Town Council and WR-Martin request the public’s input on the system development fees as established in the WR-Martin System Development Fee Report. Comments can be made via email to [email protected] from April 17, 2018 through June 1, 2018.  Comments received after June 1, 2018 may not be taken into consideration when the final draft of the report is completed by WR-Martin.




The Town has scheduled a public hearing on the WR-Martin System Development Fee Report and water system development fees for the Town of Weaverville to be held in Council Chambers at Town Hall, 30 South Main Street, Weaverville, NC, on June 4, 2018, at 6 p.m., or as soon thereafter as Council can reach the matter.  This public is requested to attend the public hearing and submit comments during the hearing.


Town Council anticipates taking action to establish water system development fees at its regular meeting on June 18, 2018. Any system development fee adopted by Town Council will be effective on July 1, 2018, and will be published, along with other fees, on the Town’s Fee Schedule.

Town issues response to Buncombe County Commissioners joint statement regarding racial bias and excessive use of force


Weaverville, April 9, 2018 – The Town Manager and Police Chief, with the endorsement of Mayor Al Root, release this response to Buncombe County Commissioners’ Jasmine Beach-Ferrara, Al Whitesides and Ellen Frost joint statement regarding racial bias and police use of force.

Town leaders were taken aback by the inclusion of our Town and other municipalities in this joint statement. We believe it to be futile to enter into any conversation when emotional enlistment, hyperbole and nebulous overstatements may be deliberately employed as the foundation for a debate. In such a framework, it seems impossible to have the open dialogues, honest assessments or collaboration across agencies as called into action by the three Commissioners. Per Weaverville Town Manager Selena Coffey and Police Chief Alan Wyatt, “We take it as a personal affront when our Town, the officers of our Police Department and the law enforcement profession are identified as a de facto element contributing to the ‘crisis in the community’. We do not deny the disturbing and discouraging realities of the August incident and the events that followed within the City of Asheville. However, we will not be coerced into taking any immediate, universal actions to address a crisis if one has not been shown to exist within our Police Department and Town”.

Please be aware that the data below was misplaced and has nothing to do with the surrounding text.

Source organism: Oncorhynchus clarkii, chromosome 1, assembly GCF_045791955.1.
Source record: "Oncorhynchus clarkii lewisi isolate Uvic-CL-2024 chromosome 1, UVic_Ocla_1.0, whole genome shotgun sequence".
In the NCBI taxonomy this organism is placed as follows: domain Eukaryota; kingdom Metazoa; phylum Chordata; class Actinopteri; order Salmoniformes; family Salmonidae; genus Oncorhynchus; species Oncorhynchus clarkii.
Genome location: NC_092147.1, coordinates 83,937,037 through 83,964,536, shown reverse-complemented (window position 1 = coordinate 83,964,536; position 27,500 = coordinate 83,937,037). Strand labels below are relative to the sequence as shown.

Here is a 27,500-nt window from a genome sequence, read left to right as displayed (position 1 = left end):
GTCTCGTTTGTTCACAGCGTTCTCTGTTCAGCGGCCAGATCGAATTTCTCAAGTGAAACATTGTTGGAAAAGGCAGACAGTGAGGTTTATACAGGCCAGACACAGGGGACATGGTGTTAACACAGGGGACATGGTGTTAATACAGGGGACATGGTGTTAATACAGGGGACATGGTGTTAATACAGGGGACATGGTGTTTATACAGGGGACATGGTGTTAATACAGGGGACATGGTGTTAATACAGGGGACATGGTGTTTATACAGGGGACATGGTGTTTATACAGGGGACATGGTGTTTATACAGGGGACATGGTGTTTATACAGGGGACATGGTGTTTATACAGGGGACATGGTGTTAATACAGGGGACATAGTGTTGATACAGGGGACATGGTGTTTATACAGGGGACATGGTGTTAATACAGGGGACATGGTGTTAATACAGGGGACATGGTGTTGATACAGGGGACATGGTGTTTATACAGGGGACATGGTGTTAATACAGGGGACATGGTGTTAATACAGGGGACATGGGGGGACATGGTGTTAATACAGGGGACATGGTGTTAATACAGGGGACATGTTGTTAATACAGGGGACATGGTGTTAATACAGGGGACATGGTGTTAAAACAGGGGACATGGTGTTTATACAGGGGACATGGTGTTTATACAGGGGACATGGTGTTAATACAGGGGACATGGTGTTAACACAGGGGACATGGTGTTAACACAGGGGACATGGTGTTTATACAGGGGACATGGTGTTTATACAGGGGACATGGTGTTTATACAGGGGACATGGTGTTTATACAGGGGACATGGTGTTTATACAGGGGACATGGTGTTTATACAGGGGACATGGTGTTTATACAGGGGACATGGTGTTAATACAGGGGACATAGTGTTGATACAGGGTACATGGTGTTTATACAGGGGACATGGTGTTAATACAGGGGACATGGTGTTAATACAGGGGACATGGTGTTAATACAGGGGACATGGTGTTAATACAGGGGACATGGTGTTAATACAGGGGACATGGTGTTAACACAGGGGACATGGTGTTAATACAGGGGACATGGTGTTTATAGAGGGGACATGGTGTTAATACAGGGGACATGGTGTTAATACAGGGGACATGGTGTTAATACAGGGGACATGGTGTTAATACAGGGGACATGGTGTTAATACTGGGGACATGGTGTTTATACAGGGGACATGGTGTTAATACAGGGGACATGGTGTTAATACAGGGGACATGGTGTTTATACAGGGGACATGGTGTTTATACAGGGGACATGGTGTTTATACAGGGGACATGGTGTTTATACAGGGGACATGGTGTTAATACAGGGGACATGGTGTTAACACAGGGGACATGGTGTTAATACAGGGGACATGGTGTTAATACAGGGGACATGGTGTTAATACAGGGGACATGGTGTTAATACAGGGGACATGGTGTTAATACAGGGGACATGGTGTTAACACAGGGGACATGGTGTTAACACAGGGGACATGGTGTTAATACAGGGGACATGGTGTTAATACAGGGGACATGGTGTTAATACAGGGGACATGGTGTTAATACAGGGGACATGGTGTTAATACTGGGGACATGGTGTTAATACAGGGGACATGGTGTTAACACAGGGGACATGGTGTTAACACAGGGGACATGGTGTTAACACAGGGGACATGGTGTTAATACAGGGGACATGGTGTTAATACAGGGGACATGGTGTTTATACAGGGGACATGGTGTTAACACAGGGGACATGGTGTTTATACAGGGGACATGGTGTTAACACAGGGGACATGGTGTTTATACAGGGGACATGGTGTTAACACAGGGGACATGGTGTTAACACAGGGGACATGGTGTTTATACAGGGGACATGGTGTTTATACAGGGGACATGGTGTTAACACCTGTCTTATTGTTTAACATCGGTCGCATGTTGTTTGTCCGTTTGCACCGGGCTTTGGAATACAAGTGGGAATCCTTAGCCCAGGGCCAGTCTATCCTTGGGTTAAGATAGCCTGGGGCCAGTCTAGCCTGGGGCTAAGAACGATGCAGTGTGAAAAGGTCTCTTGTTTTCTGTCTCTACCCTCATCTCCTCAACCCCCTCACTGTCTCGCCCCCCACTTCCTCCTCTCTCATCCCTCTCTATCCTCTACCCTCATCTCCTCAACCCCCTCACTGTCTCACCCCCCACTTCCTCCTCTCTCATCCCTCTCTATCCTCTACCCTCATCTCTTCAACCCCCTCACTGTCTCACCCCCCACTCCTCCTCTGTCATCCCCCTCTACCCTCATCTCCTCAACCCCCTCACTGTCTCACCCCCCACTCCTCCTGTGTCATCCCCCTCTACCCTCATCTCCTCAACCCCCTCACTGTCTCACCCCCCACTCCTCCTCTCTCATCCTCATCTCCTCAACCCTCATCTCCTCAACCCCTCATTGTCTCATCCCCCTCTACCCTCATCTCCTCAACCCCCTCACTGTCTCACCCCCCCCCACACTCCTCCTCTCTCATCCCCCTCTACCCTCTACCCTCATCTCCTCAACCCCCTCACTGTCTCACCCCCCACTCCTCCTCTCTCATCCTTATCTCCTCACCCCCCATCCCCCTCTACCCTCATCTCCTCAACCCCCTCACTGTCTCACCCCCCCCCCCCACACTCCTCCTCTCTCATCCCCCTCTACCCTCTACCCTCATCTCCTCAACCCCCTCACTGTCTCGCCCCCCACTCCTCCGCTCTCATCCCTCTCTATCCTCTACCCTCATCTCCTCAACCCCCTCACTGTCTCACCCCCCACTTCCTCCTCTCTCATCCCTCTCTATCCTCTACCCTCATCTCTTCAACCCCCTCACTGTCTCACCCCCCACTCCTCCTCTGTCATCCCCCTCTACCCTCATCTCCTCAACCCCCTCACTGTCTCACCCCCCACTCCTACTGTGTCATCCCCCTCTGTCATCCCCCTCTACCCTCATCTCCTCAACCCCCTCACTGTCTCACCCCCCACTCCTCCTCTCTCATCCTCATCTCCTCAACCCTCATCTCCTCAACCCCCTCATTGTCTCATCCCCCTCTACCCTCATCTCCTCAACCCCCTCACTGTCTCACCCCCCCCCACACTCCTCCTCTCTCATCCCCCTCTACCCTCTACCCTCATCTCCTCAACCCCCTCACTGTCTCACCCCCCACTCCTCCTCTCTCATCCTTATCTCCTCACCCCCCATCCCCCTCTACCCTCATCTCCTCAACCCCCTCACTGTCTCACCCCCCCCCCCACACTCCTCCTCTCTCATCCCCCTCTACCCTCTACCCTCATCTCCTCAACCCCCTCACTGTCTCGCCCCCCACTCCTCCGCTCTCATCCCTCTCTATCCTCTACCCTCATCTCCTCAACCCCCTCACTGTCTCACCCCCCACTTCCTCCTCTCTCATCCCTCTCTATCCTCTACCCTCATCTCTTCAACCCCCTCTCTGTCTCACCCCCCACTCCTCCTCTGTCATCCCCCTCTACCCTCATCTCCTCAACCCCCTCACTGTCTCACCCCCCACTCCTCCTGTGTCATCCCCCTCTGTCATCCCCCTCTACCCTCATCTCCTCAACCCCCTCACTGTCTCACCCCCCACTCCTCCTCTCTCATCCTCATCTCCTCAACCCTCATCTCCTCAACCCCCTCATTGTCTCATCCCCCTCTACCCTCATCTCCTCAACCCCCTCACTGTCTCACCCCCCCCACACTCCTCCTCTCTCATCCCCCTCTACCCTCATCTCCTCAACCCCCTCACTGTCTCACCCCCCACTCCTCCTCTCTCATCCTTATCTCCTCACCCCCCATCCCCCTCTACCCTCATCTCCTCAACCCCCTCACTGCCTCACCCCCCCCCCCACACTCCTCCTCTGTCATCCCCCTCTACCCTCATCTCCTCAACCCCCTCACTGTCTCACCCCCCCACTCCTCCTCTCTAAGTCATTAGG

In direct response to the elements of the joint statement issued by the Buncombe County Commissioners, we issue the follow statements:

The Weaverville Police Department policies were reviewed and audited in the summer of 2017 by the North Carolina League of Municipalities and their report was presented to Town Council on July 17, 2017 by Tom Anderson, who is the NCLM Law Enforcement Risk Manager. In his report to Town Council, Chief Tom Anderson recognized the Weaverville Police Department for their impressive work in law enforcement and for completing the risk review process. The risk review process (a voluntary process, requested by former Chief Greg Stephens), included approximately 40 high-risk categories, including the use of force, supervisory training and pursuits. Mr. Anderson noted that he was ‘proud to say that the Weaverville Police Department exceeded many of these categories expectations’. Chief Anderson personally thanked Police Chief Greg Stephens and then Detective Alan Wyatt for their commitment through this process. The Town’s efforts in requesting and completing this voluntary risk review process are truly indicative of the Town’s and the Weaverville Police Department’s efforts to ensure the public’s safety and fair treatment and our highest professional standards. It should be noted that the NCLM’s risk review process is modeled after the industry standards and best practices as addressed in the Final Report to the President’s Task Force on 21st Century Policing.